Esera Tuaolo in his days as a nose tackle for the NFL's Green Bay Packers.
I settled into my stance for the last play of Super Bowl XXXIII. The field glowed under the lights. Flashbulbs popped around the stadium. We, the Atlanta Falcons, faced the Denver Broncos led by their superstar quarterback John Elway. Denver had the ball with a 34-19 lead. I lined up at my usual position, nose guard, across from the Denver center, who was poised to snap the ball to Elway. My knuckles gripped the turf.
The Broncos quarterback took the snap and dropped to his knee to let the clock run out. I touched him first. When the ball carrier is on the ground, someone on the defense must at least touch him so he's ruled down. Since I touched Elway, I was credited with the tackle.
A routine play, but it terrified me. And that was not the first time. That game and that play were televised to one billion people around the globe. Someone could have recognized me and blown my cover. In the past, whenever my image appeared on the screen -- when I made a big play, sang the national anthem -- I lived with the fear that I might be outed. This was January 31, 1999, and at that point I had been playing for eight years in the NFL. Before that, I had played four years of college football. In all that time, not one teammate, coach, or sportswriter knew I was gay.
The National Football League is the number one entertainment in the world, and the Super Bowl is its showcase event. Media from all over -- places like Japan and Lebanon, where they don't even play football -- report on the spectacle. The Super Bowl is the biggest event that happens every year in the United States.
What if one of those billion people watching recognized me as the stranger he had picked up in a gay bar? All he had to do was out me to the press and the story would be all over the headlines: "Gay Man Makes Final Tackle in Super Bowl." My football career would be finished.
No more Super Bowls, no more Sundays playing ball. No more paychecks, no more financial security. No more locker-room banter, no more camaraderie with the guys. I would be banished from the NFL fraternity.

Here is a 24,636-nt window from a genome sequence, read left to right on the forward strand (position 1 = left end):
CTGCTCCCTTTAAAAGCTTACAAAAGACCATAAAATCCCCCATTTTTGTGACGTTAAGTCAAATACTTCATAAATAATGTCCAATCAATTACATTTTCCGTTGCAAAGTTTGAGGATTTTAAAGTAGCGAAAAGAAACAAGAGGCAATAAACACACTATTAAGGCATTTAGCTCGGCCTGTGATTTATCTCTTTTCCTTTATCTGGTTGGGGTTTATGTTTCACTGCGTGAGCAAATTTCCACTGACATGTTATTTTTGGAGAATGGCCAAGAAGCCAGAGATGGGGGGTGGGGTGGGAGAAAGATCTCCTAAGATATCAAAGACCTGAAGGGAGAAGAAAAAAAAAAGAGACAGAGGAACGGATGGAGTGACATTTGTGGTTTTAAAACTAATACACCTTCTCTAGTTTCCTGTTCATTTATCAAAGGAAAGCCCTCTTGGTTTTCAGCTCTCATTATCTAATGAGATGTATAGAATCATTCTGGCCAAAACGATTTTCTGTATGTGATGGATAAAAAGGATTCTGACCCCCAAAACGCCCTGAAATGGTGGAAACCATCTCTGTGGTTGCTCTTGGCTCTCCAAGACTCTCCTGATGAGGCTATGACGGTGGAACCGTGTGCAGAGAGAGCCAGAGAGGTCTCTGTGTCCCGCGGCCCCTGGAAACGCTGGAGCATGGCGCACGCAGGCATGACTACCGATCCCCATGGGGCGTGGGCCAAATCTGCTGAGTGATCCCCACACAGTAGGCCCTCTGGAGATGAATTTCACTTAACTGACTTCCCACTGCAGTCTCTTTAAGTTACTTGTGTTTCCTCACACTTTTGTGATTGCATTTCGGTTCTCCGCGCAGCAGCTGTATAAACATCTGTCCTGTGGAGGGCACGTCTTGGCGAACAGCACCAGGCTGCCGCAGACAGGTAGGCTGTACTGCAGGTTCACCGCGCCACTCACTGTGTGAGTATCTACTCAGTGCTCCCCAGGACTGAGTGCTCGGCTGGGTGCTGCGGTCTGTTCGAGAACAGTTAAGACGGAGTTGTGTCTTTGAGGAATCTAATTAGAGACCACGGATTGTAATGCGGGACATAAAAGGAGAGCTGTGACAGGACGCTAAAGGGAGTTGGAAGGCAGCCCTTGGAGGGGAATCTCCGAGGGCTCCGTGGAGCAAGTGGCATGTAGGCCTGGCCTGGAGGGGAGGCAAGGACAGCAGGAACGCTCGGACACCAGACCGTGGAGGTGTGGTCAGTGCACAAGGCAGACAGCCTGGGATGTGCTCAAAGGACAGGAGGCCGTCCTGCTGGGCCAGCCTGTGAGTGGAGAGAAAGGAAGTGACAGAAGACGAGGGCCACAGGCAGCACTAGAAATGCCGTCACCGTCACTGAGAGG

During my nine years in the NFL, I lived that close to the edge of destruction. My success tormented me. The better I did, the more exposure I received. The more exposure, the greater the chance of someone discovering my secret. A secret that a man who plays the most macho of team sports is not supposed to have. The stress nearly killed me.
I am a Samoan who grew up in Hawaii. My family lived in a hut with a dirt floor. I'd gone from that poverty to the fortunes of the NFL. Football gave me a college scholarship, the chance to buy a house for my mother, the opportunity to travel, and much more. My NFL career lasted nine years with five teams -- the Green Bay Packers, Minnesota Vikings, Jacksonville Jaguars, Atlanta Falcons, and Carolina Panthers. I'll go down in history as the first player to sing the national anthem and then start an NFL game, the first rookie nose guard to start all sixteen games, and the last guy to "tackle" John Elway in his storied Hall of Fame career.
The dream to succeed in the NFL and achieve all that football had to offer was at times a nightmare. I struggled to survive the combative, macho world dominated by a culture that despised who I really am. Had opponents and teammates known I was gay, they would have mocked me the way I heard them ridicule others with sexual slurs. More than likely -- as several former teammates admitted -- they would have tried to injure me so that they would not have been viewed as guilty by association.
In other words, they would have taken me out so that their own masculinity would not be questioned for playing alongside a sissy. It's rough down in the trenches, where linemen weighing more than three-hundred pounds hurl themselves at one another in brutal hand-to-hand combat, but it is nothing compared to the pain I kept buried inside so I could play out my dream.
This is the story of how I dared to dream, not only of surviving professional football, but of living openly for who I am, a gay man.